Celebrating International Women in Engineering Day

Published 19th June 2024

International Women in Engineering Day which takes place annually on the 23rd of June, is more than just a date on the calendar; it's a celebration of the achievements, contributions, and the potential of women in the engineering field. As we celebrate this significant day, let's take a moment to explore its rich history, acknowledge the progress made, and envision a future where women in engineering are not just recognised but are integral to the fabric of the industry.

The Historical Roots of Women in Engineering

The inception of the Women’s Engineering Society (WES) in 1919 marked a pivotal moment for women in the engineering sector. After the First World War, many women who had stepped into engineering roles during the conflict were determined to continue their careers. This determination led to the founding of WES by a group of pioneering women including Lady Katharine Parsons, Rachel Parsons, Janetta Mary Ormsby, Margaret Rowbotham, Margaret Moir, and Laura Ann Wilson. These trailblazers were committed to empowering women in engineering, breaking barriers, and promoting gender equality in a predominantly male industry.

In 2014, to celebrate its 95th anniversary, the Women’s Engineering Society launched National Women in Engineering Day. This initiative provided a platform to highlight the successes and achievements of female engineers, inspiring many and fostering a sense of community and support. The impact and significance of this day grew rapidly, and by 2017, it had received UNESCO patronage and became recognised as International Women in Engineering Day.

The Significance of INWED

International Women in Engineering Day has since become a global event, showcasing the incredible work of women engineers from all corners of the world. Each year, events and activities are organised to raise the profile of women in engineering, acting as a beacon of encouragement and support. This day not only celebrates the achievements of women in engineering but also serves as a powerful source of inspiration for young professionals and aspiring engineers.

We have had the honour of speaking with and learning from some truly inspiring women in engineering. Jenny Body CBE, a distinguished aerospace engineer and the first female President of the Royal Aeronautical Society, has shared her experiences and insights, highlighting the importance of perseverance and passion in engineering. Alex Knight, CEO of STEMazing, has been a beacon of innovation and leadership, dedicating her efforts to inspire the next generation of engineers through her initiatives that promote STEM education and engagement. Yewande Akinola MBE FIET HonFREng, an accomplished engineer, designer, and innovator, has continually pushed the boundaries of engineering and design, demonstrating the profound impact that creativity and diversity bring to the field.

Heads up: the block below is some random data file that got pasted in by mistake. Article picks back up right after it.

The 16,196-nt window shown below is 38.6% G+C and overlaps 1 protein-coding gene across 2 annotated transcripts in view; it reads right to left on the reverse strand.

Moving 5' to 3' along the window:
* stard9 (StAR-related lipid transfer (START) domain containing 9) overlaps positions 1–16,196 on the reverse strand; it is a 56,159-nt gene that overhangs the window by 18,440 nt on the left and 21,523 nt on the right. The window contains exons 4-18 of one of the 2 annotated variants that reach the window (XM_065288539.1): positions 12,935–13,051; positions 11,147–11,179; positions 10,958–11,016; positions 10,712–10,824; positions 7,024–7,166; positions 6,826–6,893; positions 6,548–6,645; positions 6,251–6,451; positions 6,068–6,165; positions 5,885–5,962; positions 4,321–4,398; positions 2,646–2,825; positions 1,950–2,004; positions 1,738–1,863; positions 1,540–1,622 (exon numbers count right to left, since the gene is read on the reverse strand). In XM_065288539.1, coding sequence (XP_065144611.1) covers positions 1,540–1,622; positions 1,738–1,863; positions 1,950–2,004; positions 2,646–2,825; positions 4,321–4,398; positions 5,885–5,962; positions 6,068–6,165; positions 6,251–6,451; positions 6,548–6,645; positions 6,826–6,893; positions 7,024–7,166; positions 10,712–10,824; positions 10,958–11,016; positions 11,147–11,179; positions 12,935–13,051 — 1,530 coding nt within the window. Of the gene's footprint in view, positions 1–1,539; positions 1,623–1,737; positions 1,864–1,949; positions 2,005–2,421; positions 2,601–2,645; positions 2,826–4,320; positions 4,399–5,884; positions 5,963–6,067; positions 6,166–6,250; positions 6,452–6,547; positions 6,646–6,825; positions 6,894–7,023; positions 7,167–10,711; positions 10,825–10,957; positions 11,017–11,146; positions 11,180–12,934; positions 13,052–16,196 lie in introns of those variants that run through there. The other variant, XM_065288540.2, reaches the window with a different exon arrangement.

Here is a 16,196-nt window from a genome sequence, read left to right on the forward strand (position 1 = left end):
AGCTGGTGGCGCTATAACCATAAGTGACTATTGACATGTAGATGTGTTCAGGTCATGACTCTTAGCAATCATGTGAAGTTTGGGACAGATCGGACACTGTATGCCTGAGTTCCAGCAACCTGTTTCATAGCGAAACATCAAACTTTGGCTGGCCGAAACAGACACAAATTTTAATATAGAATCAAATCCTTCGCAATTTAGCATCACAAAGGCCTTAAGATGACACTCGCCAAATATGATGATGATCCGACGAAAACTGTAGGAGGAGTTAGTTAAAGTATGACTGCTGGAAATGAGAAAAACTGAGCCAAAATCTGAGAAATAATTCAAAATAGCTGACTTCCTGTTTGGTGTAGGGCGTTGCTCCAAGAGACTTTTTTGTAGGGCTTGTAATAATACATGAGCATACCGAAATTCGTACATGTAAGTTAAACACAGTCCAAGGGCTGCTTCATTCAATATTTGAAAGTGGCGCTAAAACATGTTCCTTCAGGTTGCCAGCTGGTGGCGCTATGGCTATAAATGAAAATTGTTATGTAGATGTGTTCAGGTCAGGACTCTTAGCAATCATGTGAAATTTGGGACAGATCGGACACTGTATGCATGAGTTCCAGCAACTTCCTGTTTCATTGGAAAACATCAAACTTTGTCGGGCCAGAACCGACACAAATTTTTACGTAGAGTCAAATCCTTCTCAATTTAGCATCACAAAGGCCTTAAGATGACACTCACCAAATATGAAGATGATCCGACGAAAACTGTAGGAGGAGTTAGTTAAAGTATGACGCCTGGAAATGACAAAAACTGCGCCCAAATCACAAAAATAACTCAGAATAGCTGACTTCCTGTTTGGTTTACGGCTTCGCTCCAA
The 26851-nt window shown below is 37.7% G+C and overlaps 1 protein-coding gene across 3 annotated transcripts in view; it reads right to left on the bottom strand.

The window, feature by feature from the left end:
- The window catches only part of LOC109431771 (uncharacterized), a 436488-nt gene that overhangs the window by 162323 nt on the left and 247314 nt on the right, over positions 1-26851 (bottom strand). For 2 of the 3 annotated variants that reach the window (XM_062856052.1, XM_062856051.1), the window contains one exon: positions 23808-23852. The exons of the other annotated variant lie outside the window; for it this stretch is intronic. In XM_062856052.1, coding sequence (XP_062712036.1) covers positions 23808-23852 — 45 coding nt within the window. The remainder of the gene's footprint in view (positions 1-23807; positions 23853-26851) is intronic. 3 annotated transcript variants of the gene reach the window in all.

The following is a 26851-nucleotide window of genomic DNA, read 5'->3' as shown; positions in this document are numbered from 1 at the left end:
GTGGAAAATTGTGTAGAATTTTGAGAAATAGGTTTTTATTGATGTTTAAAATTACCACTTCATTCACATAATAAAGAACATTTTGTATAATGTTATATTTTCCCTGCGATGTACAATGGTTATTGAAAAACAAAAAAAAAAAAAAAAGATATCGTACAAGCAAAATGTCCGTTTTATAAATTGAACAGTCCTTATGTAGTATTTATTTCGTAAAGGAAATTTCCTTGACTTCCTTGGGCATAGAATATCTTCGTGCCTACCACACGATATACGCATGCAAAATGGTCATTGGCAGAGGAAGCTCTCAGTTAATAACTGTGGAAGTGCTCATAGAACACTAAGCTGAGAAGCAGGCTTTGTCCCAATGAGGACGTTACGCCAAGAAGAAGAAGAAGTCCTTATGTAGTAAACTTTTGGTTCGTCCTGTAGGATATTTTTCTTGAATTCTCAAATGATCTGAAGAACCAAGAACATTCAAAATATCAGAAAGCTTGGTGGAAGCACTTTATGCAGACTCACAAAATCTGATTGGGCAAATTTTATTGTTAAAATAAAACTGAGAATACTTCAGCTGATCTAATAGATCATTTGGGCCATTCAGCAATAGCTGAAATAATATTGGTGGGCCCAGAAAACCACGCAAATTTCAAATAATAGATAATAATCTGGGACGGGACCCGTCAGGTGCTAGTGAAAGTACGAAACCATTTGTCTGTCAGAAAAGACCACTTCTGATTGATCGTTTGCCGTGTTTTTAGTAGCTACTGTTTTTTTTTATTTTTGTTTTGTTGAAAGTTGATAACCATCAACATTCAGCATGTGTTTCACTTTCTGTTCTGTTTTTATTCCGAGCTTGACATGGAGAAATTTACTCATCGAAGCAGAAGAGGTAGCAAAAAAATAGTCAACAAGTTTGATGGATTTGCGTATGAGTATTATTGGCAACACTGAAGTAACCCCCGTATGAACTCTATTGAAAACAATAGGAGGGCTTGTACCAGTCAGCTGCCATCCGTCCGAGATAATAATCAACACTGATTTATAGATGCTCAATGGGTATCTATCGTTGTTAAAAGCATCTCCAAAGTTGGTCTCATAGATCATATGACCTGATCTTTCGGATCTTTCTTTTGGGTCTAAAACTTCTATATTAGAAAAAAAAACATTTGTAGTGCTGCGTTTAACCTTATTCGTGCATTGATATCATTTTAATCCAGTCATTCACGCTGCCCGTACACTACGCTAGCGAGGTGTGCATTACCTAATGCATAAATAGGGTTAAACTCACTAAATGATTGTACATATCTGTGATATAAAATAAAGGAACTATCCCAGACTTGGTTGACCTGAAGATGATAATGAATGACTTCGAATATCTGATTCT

These women, among many others, exemplify the spirit of INWED. Their achievements and dedication serve as powerful reminders of what can be accomplished when women are given the opportunity to thrive in engineering.

Current Landscape and Challenges

Despite the strides made, engineering remains a male-dominated industry. INWED plays a crucial role in addressing this disparity by encouraging young women to pursue engineering careers. By providing a platform for female engineers, INWED helps to foster an environment where women can thrive and contribute their unique talents to an ever-evolving field.

The theme for this year's INWED is #EnhancedByEngineering, focusing on the best, brightest, and bravest women in engineering who have significantly enhanced everyday lives and are paving the way towards a brighter future. This theme not only highlights the technical achievements of women engineers but also underscores the impact of their work on society.

The Importance of Design and Technology in Schools

A crucial aspect of inspiring and empowering female students to pursue careers in engineering is the teaching of Design and Technology (D&T) in schools. Introducing students to D&T at a young age can spark an interest in engineering by allowing them to engage with hands-on projects that develop problem-solving skills, creativity, and technical knowledge. Early exposure to these subjects can demystify engineering and show young girls that they too can excel in this field.

D&T education helps to break down gender stereotypes by presenting engineering as a viable and exciting career path for both boys and girls. By fostering an inclusive and encouraging learning environment, schools can play a pivotal role in shaping the next generation of female engineers. The presence of role models further reinforces the message that women can achieve great things in engineering.

International Women in Engineering Day is a testament to the progress made and a reminder of the work still to be done. It is a day to celebrate, inspire, and commit to a future where women in engineering are recognised and their contributions valued. By celebrating INWED, we honour the past, celebrate the present, and look forward to a future where engineering is enriched by the diversity and talents of all its members.

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